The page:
The old chicken farmer lived up on a hill, alone but for the company of his dog. At the end of each day he would go into the henhouse, gather the eggs, and load them into a basket to bring them to market in the morning. He was awakened one night by a commotion – the dog barking and growling, the hens screeching. When he made his way out to the henhouse to investigate, his fears were realized. As quick as his dog was to respond, the fox was quicker. The eggs meant to supply the village had been stolen or destroyed.
The old farmer learned a lesson that day, one I’m sure you’ve heard of before.
Putting a portfolio together can seem like a very intimidating thing to do, especially for new investors. There are so many principles to learn, ideas to understand, and ultimately decisions to make. Fortunately, some fundamentals are quite easy for any investor to grasp. One concept within investing that is almost universally understood is diversification. Simply speaking: don’t put all your eggs in one basket.
What is Diversification?
In investing, diversification is the act of investing a in a variety of different assets. Diversification aims to reduce the overall risk of an investment portfolio without diminishing the return potential. By spreading capital out into an assortment of different investments, the impact of a decrease in value to the portfolio in the event one investment suffers losses is greatly dampened.
Harry Markowitz, the economist and father of modern portfolio theory, famously called diversification “the only free lunch in finance” due to the benefits it brings without sacrificing much in the way of long-term returns.
In spite of this, many investors still unknowingly have overconcentration issues with their portfolios. The classic example is in real estate, it is not uncommon for someone to gather all of their life savings and put it towards purchasing a home. Should something happen to the structure or property, the investor would suffer steep losses.
Risk can be categorized into two categories: systematic and unsystematic risk. While no amount of diversification can reduce systematic risk, the day to day ups and downs of the market, there are many ways to diversify an investment portfolio to significantly reduce unsystematic risk.
Diversify: Market Sectors
Consider an investment portfolio containing, among other things, fifteen stocks. If one of the companies should falter the value of the portfolio would decrease but not catastrophically, there is some diversification. However, there are more steps that can be taken to reduce risk than simply having more securities. If all fifteen stocks are in the oil industry, a change in legislation or advancement in alternative energy could impact the entire portfolio. By spreading out capital across the 11 GICS (Global Industry Classification Standard) market sectors, we can greatly reduce the impact of market events that impact entire industries in our portfolio.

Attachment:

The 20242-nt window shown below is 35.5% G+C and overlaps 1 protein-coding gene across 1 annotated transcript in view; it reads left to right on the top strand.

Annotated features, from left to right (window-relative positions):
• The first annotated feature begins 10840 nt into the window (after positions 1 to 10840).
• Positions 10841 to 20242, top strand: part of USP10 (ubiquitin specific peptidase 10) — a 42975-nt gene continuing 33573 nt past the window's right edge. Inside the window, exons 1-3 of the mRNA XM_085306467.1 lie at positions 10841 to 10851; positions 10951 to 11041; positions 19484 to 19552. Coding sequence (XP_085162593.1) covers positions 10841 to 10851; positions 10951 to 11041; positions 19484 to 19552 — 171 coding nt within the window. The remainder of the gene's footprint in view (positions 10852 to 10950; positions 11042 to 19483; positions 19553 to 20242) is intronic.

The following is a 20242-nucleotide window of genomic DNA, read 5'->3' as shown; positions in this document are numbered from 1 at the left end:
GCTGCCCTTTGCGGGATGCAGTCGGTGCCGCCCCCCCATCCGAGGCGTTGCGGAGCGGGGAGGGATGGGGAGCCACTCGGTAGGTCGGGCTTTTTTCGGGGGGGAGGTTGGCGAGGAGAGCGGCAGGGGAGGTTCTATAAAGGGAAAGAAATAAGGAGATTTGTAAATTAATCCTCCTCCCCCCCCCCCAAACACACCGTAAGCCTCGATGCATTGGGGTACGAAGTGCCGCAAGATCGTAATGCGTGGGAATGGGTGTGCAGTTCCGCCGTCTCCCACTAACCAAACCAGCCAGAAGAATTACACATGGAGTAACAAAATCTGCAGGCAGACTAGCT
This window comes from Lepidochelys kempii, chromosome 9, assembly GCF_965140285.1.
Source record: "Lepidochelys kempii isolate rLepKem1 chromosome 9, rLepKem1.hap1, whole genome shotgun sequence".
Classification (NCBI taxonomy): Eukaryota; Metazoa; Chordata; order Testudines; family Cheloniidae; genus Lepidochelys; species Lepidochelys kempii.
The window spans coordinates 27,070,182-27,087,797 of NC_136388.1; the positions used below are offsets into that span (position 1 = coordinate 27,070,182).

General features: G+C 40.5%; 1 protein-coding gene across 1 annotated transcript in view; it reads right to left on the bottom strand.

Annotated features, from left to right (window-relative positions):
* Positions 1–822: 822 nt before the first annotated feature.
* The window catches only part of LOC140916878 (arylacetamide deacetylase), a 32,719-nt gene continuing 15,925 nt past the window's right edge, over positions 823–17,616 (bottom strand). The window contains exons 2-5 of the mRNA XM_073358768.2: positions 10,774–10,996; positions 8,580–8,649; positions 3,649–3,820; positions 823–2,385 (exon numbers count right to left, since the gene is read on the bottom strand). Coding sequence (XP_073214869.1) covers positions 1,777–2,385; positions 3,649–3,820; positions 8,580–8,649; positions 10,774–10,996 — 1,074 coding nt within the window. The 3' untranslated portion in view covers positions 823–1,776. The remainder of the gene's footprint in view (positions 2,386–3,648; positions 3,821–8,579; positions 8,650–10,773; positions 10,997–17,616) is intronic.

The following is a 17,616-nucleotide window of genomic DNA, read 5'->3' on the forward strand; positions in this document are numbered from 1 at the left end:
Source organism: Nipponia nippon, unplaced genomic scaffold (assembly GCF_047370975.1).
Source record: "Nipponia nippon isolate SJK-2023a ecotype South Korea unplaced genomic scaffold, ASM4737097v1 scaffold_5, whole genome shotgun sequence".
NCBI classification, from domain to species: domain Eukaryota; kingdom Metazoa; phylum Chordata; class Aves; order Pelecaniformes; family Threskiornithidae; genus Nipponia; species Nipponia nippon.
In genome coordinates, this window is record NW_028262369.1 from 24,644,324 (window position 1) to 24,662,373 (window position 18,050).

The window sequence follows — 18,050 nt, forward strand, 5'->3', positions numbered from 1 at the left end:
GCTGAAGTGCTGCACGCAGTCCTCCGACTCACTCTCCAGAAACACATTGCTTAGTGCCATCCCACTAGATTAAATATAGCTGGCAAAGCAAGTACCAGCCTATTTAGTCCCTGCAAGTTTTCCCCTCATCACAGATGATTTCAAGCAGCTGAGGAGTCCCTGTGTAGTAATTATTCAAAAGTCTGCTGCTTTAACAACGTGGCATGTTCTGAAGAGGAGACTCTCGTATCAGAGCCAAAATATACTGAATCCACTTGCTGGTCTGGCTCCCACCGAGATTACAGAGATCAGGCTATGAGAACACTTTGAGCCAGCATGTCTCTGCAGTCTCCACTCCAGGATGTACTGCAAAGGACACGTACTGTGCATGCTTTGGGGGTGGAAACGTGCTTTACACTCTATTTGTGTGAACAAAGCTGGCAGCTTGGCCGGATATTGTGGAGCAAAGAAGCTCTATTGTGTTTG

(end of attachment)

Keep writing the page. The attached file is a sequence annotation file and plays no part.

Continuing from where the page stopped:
The 11 GICS Sectors
- Health Care
- Consumer Staples
- Consumer Discretionary
- Information Technology
- Communication Services
- Real Estate
Just as entire industries can be affected by major events, so too can entire countries. Consider again our portfolio containing fifteen securities spread across the 11 GICS market sectors. We are well positioned to survive an event affecting one of the companies or even a market event impacting an entire sector. If however, all fifteen portfolio companies are located in China, we are still exposed to the risk that geopolitical events could drag down our entire portfolio. For example, new tariffs introduced by the United States could negatively impact all Chinese companies and greatly damage our portfolio value.
Diversify: Types of Securities
In the above examples we have done a good job creating a diversified equity portfolio, but it is just that: an equity portfolio. We can do more to diversify by adding different types of securities into the mix. A truly diversified portfolio would not only contain stocks from varying sectors and geographies but additional asset classes apart from equity. Even with a mix of stocks from around the world, our portfolio is far from immune to losing money in stocks as global equity markets are increasingly interconnected. By adding in assets outside of equities or even outside public markets altogether, we can reduce the impact on our portfolio from a host of major market-wide events. Of course, these other types of securities each come with risks of their own.
Of course, your financial advisor will have taken all of this into account when putting together an investment plan and as much as we would like to, we cannot diversify away all the different kinds of risks. There will never be a way to bring your portfolio risk down to zero but if you don’t put all of your eggs in one basket, you can enjoy your free lunch and will be much better positioned for whatever the market may throw your way.
To learn more, please contact your financial advisor.